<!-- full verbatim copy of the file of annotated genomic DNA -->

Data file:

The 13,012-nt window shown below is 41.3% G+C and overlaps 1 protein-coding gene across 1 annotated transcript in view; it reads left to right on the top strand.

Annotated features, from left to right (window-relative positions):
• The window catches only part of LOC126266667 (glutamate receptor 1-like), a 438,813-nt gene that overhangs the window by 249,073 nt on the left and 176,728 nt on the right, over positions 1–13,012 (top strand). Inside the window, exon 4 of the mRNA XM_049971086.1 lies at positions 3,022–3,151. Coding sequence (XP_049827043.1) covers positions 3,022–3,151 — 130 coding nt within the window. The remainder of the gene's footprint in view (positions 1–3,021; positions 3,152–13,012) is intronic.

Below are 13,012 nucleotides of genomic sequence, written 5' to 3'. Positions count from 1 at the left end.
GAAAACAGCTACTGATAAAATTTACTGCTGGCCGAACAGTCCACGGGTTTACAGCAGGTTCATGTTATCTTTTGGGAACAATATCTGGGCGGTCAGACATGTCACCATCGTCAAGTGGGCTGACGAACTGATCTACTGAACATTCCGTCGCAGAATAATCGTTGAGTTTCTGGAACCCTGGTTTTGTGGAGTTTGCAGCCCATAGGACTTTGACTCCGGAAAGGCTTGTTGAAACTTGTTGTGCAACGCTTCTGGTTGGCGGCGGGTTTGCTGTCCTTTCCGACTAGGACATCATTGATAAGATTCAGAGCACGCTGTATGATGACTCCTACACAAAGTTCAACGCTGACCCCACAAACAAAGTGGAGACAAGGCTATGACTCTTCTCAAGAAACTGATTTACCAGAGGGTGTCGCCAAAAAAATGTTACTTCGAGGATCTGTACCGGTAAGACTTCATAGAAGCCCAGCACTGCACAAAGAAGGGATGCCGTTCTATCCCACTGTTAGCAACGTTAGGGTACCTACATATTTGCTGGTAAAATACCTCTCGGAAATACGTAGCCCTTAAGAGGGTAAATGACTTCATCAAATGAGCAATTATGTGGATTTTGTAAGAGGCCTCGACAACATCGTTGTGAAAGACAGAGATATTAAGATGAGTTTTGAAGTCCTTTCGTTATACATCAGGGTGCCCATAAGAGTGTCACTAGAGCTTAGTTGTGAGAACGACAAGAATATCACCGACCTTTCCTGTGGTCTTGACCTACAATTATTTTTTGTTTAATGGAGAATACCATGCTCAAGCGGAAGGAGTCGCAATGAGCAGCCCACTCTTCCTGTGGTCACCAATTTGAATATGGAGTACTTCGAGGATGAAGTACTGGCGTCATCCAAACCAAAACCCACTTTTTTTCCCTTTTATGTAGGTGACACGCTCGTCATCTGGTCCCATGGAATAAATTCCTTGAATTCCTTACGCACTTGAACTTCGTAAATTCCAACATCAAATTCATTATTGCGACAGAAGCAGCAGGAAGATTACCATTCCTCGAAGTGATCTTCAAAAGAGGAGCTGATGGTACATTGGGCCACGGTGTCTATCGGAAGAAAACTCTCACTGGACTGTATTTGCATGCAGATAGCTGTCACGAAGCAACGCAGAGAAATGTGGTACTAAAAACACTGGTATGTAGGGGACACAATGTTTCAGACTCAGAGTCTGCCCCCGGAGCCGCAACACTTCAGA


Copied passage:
The 13,012-nt window shown below is 41.3% G+C and overlaps 1 protein-coding gene across 1 annotated transcript in view; it reads left to right on the top strand.

Annotated features, from left to right (window-relative positions):
• The window catches only part of LOC126266667 (glutamate receptor 1-like), a 438,813-nt gene that overhangs the window by 249,073 nt on the left and 176,728 nt on the right, over positions 1–13,012 (top strand). Inside the window, exon 4 of the mRNA XM_049971086.1 lies at positions 3,022–3,151. Coding sequence (XP_049827043.1) covers positions 3,022–3,151 — 130 coding nt within the window. The remainder of the gene's footprint in view (positions 1–3,021; positions 3,152–13,012) is intronic.

Below are 13,012 nucleotides of genomic sequence, written 5' to 3'. Positions count from 1 at the left end.
GAAAACAGCTACTGATAAAATTTACTGCTGGCCGAACAGTCCACGGGTTTACAGCAGGTTCATGTTATCTTTTGGGAACAATATCTGGGCGGTCAGACATGTCACCATCGTCAAGTGGGCTGACGAACTGATCTACTGAACATTCCGTCGCAGAATAATCGTTGAGTTTCTGGAACCCTGGTTTTGTGGAGTTTGCAGCCCATAGGACTTTGACTCCGGAAAGGCTTGTTGAAACTTGTTGTGCAACGCTTCTGGTTGGCGGCGGGTTTGCTGTCCTTTCCGACTAGGACATCATTGATAAGATTCAGAGCACGCTGTATGATGACTCCTACACAAAGTTCAACGCTGACCCCACAAACAAAGTGGAGACAAGGCTATGACTCTTCTCAAGAAACTGATTTACCAGAGGGTGTCGCCAAAAAAATGTTACTTCGAGGATCTGTACCGGTAAGACTTCATAGAAGCCCAGCACTGCACAAAGAAGGGATGCCGTTCTATCCCACTGTTAGCAACGTTAGGGTACCTACATATTTGCTGGTAAAATACCTCTCGGAAATACGTAGCCCTTAAGAGGGTAAATGACTTCATCAAATGAGCAATTATGTGGATTTTGTAAGAGGCCTCGACAACATCGTTGTGAAAGACAGAGATATTAAGATGAGTTTTGAAGTCCTTTCGTTATACATCAGGGTGCCCATAAGAGTGTCACTAGAGCTTAGTTGTGAGAACGACAAGAATATCACCGACCTTTCCTGTGGTCTTGACCTACAATTATTTTTTGTTTAATGGAGAATACCATGCTCAAGCGGAAGGAGTCGCAATGAGCAGCCCACTCTTCCTGTGGTCACCAATTTGAATATGGAGTACTTCGAGGATGAAGTACTGGCGTCATCCAAACCAAAACCCACTTTTTTTCCCTTTTATGTAGGTGACACGCTCGTCATCTGGTCCCATGGAATAAATTCCTTGAATTCCTTACGCACTTGAACTTCGTAAATTCCAACATCAAATTCATTATTGCGACAGAAGCAGCAGGAAGATTACCATTCCTCGAAGTGATCTTCAAAAGAGGAGCTGATGGTACATTGGGCCACGGTGTCTATCGGAAGAAAACTCTCACTGGACTGTATTTGCATGCAGATAGCTGTCACGAAGCAACGCAGAGAAATGTGGTACTAAAAACACTGGTATGTAGGGGACACAATGTTTCAGACTCAGAGTCTGCCCCCGGAGCCGCAACACTTCAGA